The UN Conference on Sustainable Development is underway in Rio de Janeiro. This time, 20 years after the original 1992 Rio “Earth Summit,” thousands of politicians, bureaucrats and environmental activists are toning down references to “dangerous man-made climate change,” to avoid repeating the acrimony and failures that characterized its recent climate conferences in Copenhagen, Cancun and Durban.
Instead, “Rio+20” is trying to shift attention to “biodiversity” and alleged threats to plant and animal species, as the new “greatest threat” facing Planet Earth. This rebranding is “by design,” according to conference organizers, who say sustainable development and biodiversity is an “easier sell” these days than climate change: a simpler path to advance the same radical goals.
Those goals include expanded powers and budgets for the United Nations, UN Environment Programme, US Environmental Protection Agency and other government agencies, and their allied Green pressure groups; new taxes on international financial transactions (to ensure perpetual independent funding for the UN and UNEP); and more mandates and money for “clean, green, renewable” energy.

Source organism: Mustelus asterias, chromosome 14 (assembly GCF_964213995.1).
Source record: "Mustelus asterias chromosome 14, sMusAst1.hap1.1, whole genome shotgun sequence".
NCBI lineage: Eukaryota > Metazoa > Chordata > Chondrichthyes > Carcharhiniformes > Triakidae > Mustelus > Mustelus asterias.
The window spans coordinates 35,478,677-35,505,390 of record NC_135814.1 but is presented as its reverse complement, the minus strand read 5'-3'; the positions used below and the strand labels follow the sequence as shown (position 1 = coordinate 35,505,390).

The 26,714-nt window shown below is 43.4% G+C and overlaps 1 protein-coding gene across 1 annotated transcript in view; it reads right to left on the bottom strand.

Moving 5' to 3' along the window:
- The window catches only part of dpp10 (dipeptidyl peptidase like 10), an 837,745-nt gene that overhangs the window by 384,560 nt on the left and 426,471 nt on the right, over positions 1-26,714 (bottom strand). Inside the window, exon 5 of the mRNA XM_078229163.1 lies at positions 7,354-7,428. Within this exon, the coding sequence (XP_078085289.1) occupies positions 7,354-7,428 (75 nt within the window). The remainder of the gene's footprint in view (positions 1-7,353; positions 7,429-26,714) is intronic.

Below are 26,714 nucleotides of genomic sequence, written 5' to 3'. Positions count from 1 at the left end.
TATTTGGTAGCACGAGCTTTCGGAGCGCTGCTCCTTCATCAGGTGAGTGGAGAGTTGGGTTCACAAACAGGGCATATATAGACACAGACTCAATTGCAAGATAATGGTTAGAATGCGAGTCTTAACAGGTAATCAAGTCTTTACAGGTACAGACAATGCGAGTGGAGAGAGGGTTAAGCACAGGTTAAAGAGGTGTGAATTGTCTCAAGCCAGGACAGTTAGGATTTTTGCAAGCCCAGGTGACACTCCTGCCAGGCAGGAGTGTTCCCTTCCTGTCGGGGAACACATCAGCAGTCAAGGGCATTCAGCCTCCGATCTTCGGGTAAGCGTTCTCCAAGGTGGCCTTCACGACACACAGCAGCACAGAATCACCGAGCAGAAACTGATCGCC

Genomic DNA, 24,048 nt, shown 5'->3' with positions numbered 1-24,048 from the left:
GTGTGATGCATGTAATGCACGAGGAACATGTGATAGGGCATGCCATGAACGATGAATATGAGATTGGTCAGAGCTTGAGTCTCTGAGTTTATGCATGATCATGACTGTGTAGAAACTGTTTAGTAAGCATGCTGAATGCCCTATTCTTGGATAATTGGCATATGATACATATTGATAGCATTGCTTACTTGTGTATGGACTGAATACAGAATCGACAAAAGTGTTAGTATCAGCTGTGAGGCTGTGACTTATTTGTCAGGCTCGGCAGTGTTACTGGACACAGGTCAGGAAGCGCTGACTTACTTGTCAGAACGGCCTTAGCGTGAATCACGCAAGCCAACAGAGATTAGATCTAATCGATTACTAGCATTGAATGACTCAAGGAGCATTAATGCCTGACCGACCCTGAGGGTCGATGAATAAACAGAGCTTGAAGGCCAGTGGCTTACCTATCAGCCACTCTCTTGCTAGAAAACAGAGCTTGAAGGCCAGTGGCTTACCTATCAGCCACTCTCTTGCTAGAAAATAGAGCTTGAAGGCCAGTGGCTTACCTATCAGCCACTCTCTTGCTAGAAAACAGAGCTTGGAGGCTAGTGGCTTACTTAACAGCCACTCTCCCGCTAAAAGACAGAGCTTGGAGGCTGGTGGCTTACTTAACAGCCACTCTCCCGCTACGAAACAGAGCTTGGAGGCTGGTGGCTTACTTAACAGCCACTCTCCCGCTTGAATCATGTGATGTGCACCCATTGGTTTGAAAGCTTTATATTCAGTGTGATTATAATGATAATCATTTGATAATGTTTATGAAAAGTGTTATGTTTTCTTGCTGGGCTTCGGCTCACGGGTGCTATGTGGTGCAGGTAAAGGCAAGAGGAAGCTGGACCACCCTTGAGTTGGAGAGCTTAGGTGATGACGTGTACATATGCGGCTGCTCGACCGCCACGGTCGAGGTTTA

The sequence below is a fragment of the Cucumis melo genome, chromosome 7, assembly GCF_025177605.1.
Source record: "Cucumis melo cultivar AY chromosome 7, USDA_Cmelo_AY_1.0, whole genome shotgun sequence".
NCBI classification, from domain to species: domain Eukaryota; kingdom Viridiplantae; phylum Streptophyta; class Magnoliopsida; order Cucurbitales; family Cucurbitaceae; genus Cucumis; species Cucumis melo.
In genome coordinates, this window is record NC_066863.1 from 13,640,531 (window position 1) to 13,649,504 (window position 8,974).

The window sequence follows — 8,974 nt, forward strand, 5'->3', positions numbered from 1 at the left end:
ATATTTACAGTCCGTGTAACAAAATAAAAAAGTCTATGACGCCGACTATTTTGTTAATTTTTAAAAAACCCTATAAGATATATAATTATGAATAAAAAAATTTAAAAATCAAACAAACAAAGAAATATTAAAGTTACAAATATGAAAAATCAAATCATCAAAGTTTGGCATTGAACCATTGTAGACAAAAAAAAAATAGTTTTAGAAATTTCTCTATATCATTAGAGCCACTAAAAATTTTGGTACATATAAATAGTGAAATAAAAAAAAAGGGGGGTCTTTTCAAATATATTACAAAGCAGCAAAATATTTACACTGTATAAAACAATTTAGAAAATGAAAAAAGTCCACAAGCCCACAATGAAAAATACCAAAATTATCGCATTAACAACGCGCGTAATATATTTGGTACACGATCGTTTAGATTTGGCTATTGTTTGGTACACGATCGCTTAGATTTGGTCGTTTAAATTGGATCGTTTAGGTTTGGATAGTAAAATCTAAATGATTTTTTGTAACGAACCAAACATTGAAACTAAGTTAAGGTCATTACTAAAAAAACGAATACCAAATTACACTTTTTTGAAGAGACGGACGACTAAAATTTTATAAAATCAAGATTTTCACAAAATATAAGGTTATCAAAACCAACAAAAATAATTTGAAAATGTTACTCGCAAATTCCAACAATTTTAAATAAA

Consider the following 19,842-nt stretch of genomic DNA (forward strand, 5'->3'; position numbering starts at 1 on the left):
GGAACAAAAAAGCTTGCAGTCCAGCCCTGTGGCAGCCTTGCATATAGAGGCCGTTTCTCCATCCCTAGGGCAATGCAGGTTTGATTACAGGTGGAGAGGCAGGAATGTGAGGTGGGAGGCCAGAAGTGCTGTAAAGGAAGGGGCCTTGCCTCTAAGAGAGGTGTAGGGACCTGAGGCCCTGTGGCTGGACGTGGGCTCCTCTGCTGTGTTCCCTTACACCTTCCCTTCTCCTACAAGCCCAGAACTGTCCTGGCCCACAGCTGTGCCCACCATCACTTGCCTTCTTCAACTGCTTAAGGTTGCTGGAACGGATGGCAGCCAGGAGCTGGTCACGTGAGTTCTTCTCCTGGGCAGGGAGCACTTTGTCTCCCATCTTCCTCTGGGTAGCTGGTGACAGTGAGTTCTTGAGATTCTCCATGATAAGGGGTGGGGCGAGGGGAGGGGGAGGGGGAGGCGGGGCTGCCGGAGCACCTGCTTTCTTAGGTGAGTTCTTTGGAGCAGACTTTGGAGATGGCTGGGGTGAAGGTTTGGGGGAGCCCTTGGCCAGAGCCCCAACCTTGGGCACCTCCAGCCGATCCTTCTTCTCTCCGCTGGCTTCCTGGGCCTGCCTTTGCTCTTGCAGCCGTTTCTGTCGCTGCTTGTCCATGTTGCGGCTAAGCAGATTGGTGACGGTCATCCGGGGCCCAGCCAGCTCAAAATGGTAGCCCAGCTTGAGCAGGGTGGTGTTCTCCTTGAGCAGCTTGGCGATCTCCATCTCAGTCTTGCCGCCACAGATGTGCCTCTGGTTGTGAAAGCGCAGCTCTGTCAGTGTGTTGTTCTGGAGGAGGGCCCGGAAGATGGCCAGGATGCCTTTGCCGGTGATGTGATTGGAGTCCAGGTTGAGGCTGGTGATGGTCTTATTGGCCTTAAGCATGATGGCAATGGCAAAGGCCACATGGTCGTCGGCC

Their wish list also includes myriad opportunities to delay, prevent and control energy and economic development, hydrocarbon use, logging, farming, family size, and the right of individual countries, states, communities and families to make and regulate their own development and economic decisions.
Aside from not giving increased power to unelected and unaccountable bureaucrats and activists, there are two major reasons for stopping this attempted biodiversity-based power grab.
1) There is no scientific basis for claims that hundreds or thousands of species are at risk
Up to half of all species could go extinct by 2100, asserts astronomer and global warming alarmist James Hansen, because of climate change, “unsustainable” hydrocarbon use, human population growth and economic development. At Rio+20 activists are trumpeting these hysterical claims in reports, speeches and press releases. Fortunately, there is no factual basis for them.
Of 191 bird and mammal species recorded as having gone extinct since 1500, 95% were on islands, where humans and human-introduced predators and diseases wrought the destruction, notes ecology researcher Dr. Craig Loehle. On continents, only six birds and three mammals were driven to extinction, and no bird or mammal species in recorded history is known to have gone extinct due to climate change.
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